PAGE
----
Originally posted by Michael Hoffman
I recently read that the old Milford Diner on New Haven Avenue in Milford was closing. The same family opened that diner in 1934 and the latest family members to run it have decided to retire. The first visit I can remember to that diner was when I was four or five years old.
And now the good news from the New haven Register:
MILFORD — Milford Diner has a new lease on life. Literally.
Angel Sekelski, whose grandfather, Lou Mema, has owned the school bus-size diner since 1971, announced Tuesday that Waterbury developer John W. Lombard has purchased the diner, agreed to relocate it to Melba Street and allow the family to run it.
"This is the best thing in the world; we couldn’t ask for anything better," Sekelski said. "This is like a miracle on New Haven Avenue."
The diner likely would have closed its doors Friday if Lombard’s son, John, 12, had not asked his father to purchase it after seeing people crying there.
Two weeks ago, Sekelski said the family had decided to sell the diner to Smith-Craft Real Estate Corp., the owner of the property, for $50,000. The family had decided to retire from the business.
Sekelski said Tuesday that Smith-Craft withdrew its offer. Company Co-President Phil Craft disagreed, saying Lombard’s of-fer prompted the Sekelskis to withdraw their offer to sell to Smith-Craft.
Either way, Lombard, a frequent patron of the diner for 20 years who has a summer home in Milford, said he would buy it.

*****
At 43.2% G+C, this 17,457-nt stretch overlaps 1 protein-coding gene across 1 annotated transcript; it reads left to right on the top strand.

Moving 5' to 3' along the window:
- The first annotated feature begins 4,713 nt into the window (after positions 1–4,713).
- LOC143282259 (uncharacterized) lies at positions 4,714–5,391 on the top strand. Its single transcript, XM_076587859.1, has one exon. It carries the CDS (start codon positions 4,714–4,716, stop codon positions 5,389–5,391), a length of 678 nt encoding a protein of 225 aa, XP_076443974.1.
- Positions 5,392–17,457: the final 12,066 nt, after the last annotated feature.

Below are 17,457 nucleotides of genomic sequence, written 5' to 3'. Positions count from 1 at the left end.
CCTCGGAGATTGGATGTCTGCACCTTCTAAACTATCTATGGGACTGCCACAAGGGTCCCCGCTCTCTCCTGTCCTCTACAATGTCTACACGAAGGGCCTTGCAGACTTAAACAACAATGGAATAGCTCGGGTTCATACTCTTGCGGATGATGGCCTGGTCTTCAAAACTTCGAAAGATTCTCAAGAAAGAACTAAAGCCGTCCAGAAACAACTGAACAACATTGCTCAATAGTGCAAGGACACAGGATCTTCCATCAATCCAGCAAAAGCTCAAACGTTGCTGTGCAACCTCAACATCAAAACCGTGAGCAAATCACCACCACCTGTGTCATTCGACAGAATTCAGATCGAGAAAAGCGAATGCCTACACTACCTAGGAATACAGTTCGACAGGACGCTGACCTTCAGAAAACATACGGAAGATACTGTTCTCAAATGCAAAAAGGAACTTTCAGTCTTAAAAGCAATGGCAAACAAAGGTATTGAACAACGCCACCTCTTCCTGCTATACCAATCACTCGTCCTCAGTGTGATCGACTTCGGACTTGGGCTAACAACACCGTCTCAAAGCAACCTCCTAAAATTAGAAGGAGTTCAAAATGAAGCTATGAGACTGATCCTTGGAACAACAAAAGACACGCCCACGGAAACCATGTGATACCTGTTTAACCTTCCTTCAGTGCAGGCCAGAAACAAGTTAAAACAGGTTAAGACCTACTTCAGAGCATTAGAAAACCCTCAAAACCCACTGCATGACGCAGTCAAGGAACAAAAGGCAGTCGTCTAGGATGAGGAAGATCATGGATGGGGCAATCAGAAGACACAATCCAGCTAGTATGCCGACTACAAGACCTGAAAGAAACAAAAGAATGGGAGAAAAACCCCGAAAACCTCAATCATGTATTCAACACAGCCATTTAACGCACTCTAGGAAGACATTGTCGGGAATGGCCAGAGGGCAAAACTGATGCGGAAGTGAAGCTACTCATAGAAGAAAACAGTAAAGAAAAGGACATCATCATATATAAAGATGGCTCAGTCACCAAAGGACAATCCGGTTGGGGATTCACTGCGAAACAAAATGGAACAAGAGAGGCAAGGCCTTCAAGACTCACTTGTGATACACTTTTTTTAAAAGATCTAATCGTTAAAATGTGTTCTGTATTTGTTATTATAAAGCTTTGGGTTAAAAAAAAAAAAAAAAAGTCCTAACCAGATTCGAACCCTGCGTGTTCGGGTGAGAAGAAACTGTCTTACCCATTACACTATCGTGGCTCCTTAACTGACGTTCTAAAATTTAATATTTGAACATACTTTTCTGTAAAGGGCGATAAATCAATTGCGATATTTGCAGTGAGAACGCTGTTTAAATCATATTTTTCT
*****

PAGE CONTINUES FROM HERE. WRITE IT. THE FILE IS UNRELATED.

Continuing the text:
Lombard said people crying at the diner over the weekend tipped him off that the family didn’t want to sell.
Lombard said, "My son Johnny, who’s 12, said, ‘Dad is there something we can do to help these people?’ I thought about it and decided to buy it."
Lombard said he’s paying more than $50,000 for the diner.
Sekelski said the family never wanted to sell to Smith-Craft, but needed money to help Mema, who has Alzheimer’s disease and was concerned the rent would be raised again.
"We want them to stay in town," Craft said. "We wanted to help them. We wish them the best and never wanted them to leave."
Lombard said he owns a strip mall on Melba Street and plans to relocate the diner there. He said he would pour a new foundation, add a new kitchen and bathroom, then move the diner, hopefully by Sept. 30. He said city officials told him the land is zoned for an eatery and there should be no problems relocating it.
Lombard also said he bought the diner partly for gastronomical reasons.
"We enjoy going to Milford Diner for breakfast, and it was a little self serving," Lombard said. "We love the blueberry pancakes."
Sekelski described Lombard as a "knight in shining armor and a savior."
She said Mema has been extremely anxious about the future of his diner.
"That back booth is his security blanket, he needs to interact with the customers," Sekelski said. "Right now he thinks he’s a failure."